The present document, signed by Jefferson and in his hand, is the copy originally sent to the Senate. (The House copy is in the National Archives, and Jefferson’s retained copy is in the Library of Congress.) The present document became part of a collection assembled for the famous playwright, producer and collector Augustin Daly between 1889–1893 and was bound into an extra-illustrated set of Elisha F Thayer & Co.'s The Presidents of America (1879), by [Henry] Stikeman. Daly died in 1899, and his estate sold the volume along with thousands of other prize art, antique, manuscript and book treasures at an American Art Association Auction.
The Napoleonic Wars, pitting France against Britain in a battle for European supremacy, wreaked havoc on the commerce of the United States. Despite their nation’s neutrality, Americans endured naval blockades, ship seizures and, perhaps most galling, impressment. Merchants and officials cried foul. Still, with war threatening from Britain, France, and Spain, Jefferson vowed to work for “the preservation of peace with every Power, till it could no longer be kept without absolute dishonor” (Malone, p.59).
Jefferson begins with a reference to his December 3, 1805 annual message to Congress, addressing the escalating violations of neutrality and paying particular attention to Britain’s shifting interpretation of maritime law:
"In my message to both houses of Congress at the opening of their present session, I submitted to their attention, among other subjects, the oppression of our commerce & navigation by the irregular practices of armed vessels, public & private, & by the introduction of new principles, derogatory of the rights of Neutrals, & unacknoleged by the Usage of nations.
"The Memorials of several bodies of merchants of the US. are now communicated, & will develope these principles & practices, which are producing the most ruinous effects on our lawful commerce & navigation.
"The right of a Neutral to carry on commercial intercourse with every part of the dominions of a belligerent, permitted by the laws of the country (with the exception of blockaded ports, & Contraband of war) was believed to have been decided between Great Britain & the US. by the sentence of their Commissioners mutually appointed to decide on that & other questions of difference between the two nations; & by the actual paiment of the damages awarded by them against Great Britain, for the infractions of that right. when therefore it was percieved that the same principle was revived, with others more novel, & extending the injury, instructions were given to the Minister Plenipotentiary of the US. at the court of London, & remonstrances duly made by him, on this subject, as will appear by documents transmitted herewith. these were followed by a partial & temporary suspension only, without any disavowal of the principle. he has therefore been instructed to urge this subject anew, to bring it more fully to the  bar of reason, & to insist on rights too evident & too important to be surrendered. in the mean time the evil is proceeding under adjudications founded on the principle which is denied. under these circumstances the subject presents itself for the consideration of Congress.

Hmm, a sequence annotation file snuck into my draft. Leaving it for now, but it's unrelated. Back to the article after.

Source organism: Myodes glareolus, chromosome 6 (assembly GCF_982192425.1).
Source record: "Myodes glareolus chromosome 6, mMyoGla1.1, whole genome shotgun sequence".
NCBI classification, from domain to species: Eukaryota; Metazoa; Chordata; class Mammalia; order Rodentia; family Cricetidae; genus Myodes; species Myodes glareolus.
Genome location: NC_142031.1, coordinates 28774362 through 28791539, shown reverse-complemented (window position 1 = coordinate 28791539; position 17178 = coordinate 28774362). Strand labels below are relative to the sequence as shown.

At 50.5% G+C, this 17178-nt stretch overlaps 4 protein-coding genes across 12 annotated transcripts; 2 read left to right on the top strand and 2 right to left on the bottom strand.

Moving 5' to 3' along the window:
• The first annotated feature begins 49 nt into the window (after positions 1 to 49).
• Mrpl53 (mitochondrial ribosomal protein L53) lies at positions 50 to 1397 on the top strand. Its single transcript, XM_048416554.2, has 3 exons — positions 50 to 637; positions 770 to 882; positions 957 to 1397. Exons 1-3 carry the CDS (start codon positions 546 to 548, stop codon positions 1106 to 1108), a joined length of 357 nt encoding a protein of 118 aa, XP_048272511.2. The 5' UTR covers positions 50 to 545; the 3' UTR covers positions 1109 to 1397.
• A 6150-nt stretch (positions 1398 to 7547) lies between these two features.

"On the impressment of our Seamen, our remonstrances have never been intermitted. a hope existed, at one moment, of an arrangement which might have been submitted to. but it soon passed away, & the practice, tho’ relaxed at times in the distant seas, has been constantly pursued in those in our neighborhood. the grounds on which the reclamations on this subject have been urged, will appear in an extract from instructions to our Minister at London now communicated."
This message indicates that the president was still playing for time in the hopes of a peaceful settlement with Britain. Three months later, he appointed James Monroe and William Pinkney as commissioners to treat with the new British administration. They negotiated a treaty but were not able to get guarantees against impressment; when it became public in March of 1807, Jefferson and Congress rejected it. The crisis escalated in June, when the British warship Leopard attacked the American ship Chesapeake off the Virginia coast.
America was also being pressed by the French. In December, Jefferson learned that Napoleon had authorized seizure of American ships. In a desperate attempt to maintain neutrality, at the end of 1807 Congress passed Jefferson’s Embargo Act, closing all American ports to foreign trade. The measure temporarily averted war, but at a disastrous economic cost to the United States and political cost to Jefferson.
According to James P. McClure, general editor of The Papers of Thomas Jefferson, it was Jefferson’s regular practice to create two signed copies of his messages to Congress and have his secretary deliver them to the House and Senate. The docketing on the present document, some of which is in the hand of Senate secretary Samuel A. Otis identifies it as the Senate copy. (This message does not appear in the corresponding microfilm of Senate documents from this period in the National Archives.) The last portion of the docketing records the Senate’s January 29, 1806 referral of the message to a committee headed by Maryland Senator Samuel Smith. Jefferson’s retained copy is at the Library of Congress.
ONE OF THE MOST IMPORTANT JEFFERSON MANUSCRIPTS TO HAVE COME TO THE MARKET IN MANY YEARS.
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